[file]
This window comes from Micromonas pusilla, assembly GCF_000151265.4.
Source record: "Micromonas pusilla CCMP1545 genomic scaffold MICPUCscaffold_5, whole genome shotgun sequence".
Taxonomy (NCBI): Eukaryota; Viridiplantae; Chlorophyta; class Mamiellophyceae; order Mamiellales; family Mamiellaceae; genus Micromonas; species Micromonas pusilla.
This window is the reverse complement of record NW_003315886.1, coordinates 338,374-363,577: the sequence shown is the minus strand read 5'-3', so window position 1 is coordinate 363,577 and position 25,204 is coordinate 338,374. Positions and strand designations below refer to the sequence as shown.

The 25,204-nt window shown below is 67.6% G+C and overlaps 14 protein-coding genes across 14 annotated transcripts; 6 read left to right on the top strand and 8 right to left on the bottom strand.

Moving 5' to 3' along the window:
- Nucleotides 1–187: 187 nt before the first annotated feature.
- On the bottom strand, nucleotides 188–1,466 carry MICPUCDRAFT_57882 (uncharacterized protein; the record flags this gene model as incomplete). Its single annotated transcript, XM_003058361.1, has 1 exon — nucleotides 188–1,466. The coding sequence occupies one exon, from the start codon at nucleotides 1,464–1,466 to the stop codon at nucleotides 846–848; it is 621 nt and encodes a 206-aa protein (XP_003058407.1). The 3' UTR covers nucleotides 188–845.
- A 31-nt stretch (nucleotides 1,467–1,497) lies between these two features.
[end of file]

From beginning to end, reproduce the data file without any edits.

This window comes from Micromonas pusilla, assembly GCF_000151265.4.
Source record: "Micromonas pusilla CCMP1545 genomic scaffold MICPUCscaffold_5, whole genome shotgun sequence".
Taxonomy (NCBI): Eukaryota; Viridiplantae; Chlorophyta; class Mamiellophyceae; order Mamiellales; family Mamiellaceae; genus Micromonas; species Micromonas pusilla.
This window is the reverse complement of record NW_003315886.1, coordinates 338,374-363,577: the sequence shown is the minus strand read 5'-3', so window position 1 is coordinate 363,577 and position 25,204 is coordinate 338,374. Positions and strand designations below refer to the sequence as shown.

The 25,204-nt window shown below is 67.6% G+C and overlaps 14 protein-coding genes across 14 annotated transcripts; 6 read left to right on the top strand and 8 right to left on the bottom strand.

Moving 5' to 3' along the window:
- Nucleotides 1–187: 187 nt before the first annotated feature.
- On the bottom strand, nucleotides 188–1,466 carry MICPUCDRAFT_57882 (uncharacterized protein; the record flags this gene model as incomplete). Its single annotated transcript, XM_003058361.1, has 1 exon — nucleotides 188–1,466. The coding sequence occupies one exon, from the start codon at nucleotides 1,464–1,466 to the stop codon at nucleotides 846–848; it is 621 nt and encodes a 206-aa protein (XP_003058407.1). The 3' UTR covers nucleotides 188–845.
- A 31-nt stretch (nucleotides 1,467–1,497) lies between these two features.